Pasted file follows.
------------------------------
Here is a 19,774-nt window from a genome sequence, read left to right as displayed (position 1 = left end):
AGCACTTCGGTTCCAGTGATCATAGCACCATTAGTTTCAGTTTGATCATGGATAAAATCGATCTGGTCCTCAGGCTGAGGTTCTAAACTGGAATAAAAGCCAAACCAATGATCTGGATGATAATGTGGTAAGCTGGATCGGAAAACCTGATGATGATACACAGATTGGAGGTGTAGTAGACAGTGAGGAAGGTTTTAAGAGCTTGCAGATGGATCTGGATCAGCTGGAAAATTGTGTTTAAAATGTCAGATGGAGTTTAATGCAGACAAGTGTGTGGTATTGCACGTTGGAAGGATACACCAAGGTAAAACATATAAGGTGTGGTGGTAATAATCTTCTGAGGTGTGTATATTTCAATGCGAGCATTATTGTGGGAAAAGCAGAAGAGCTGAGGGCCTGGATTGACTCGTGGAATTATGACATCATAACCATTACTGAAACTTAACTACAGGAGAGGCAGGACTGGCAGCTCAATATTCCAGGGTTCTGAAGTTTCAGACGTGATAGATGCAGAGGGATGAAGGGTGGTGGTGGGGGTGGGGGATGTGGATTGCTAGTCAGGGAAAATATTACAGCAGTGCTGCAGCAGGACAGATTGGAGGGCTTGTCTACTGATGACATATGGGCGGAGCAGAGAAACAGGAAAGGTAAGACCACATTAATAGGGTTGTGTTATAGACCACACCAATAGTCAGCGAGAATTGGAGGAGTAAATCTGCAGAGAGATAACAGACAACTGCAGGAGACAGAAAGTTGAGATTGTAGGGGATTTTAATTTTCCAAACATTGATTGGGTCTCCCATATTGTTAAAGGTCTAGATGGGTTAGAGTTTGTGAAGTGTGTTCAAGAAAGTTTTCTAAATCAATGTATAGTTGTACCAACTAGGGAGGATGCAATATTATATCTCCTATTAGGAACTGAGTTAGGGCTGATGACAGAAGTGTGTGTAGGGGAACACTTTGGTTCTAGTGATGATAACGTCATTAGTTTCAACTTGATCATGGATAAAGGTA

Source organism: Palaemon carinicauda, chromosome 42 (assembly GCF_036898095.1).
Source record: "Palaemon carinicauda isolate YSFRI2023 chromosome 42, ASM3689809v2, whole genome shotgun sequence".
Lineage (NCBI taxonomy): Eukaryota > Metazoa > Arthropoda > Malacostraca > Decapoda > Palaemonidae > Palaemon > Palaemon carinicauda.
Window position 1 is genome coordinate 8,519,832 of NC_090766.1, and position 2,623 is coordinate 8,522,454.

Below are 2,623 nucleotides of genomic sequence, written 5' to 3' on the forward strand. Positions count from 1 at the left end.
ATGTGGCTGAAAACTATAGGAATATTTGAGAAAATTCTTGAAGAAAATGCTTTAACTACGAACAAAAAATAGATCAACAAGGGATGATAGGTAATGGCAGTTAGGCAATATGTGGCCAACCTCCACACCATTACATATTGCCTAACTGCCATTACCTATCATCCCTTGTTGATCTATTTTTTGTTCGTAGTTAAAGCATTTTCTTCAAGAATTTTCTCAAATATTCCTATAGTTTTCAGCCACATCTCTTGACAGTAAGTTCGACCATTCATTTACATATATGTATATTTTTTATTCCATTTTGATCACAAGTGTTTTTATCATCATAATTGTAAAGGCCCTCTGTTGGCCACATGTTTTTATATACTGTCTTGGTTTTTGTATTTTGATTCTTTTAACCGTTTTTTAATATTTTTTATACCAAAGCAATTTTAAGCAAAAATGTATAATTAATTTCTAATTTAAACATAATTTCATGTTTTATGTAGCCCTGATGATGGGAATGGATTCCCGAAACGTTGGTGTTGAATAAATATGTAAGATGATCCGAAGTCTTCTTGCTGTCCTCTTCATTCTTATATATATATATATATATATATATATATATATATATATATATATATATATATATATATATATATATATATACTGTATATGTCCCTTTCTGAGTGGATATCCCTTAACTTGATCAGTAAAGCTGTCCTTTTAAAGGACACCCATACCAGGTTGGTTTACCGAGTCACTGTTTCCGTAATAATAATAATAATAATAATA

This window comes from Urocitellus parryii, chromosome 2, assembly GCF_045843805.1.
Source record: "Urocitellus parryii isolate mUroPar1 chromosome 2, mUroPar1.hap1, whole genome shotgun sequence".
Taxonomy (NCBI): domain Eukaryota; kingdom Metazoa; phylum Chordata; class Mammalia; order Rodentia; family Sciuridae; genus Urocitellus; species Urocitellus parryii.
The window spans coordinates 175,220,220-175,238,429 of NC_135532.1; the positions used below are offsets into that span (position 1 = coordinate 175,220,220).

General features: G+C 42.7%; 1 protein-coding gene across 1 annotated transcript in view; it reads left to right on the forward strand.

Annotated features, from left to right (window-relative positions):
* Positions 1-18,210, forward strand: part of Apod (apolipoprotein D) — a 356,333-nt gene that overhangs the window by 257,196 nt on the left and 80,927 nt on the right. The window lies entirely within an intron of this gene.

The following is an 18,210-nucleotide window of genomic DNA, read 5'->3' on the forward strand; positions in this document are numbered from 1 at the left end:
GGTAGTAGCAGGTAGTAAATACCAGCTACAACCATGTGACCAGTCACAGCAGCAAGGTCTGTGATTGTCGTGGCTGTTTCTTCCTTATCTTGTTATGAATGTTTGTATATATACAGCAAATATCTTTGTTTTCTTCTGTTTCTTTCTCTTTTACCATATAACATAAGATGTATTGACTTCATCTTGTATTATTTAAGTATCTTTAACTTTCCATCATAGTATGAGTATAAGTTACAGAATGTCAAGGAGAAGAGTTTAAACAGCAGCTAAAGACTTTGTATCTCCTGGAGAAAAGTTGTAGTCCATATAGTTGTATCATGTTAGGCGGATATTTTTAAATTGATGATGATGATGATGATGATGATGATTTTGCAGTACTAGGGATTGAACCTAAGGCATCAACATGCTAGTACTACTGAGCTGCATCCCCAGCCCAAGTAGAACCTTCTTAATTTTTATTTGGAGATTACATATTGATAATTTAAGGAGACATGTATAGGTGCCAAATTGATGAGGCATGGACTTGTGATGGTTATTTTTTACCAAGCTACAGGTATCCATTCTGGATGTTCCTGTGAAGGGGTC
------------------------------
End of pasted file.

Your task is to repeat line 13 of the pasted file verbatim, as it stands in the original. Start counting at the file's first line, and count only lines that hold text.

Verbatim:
General features: G+C 42.7%; 1 protein-coding gene across 1 annotated transcript in view; it reads left to right on the forward strand.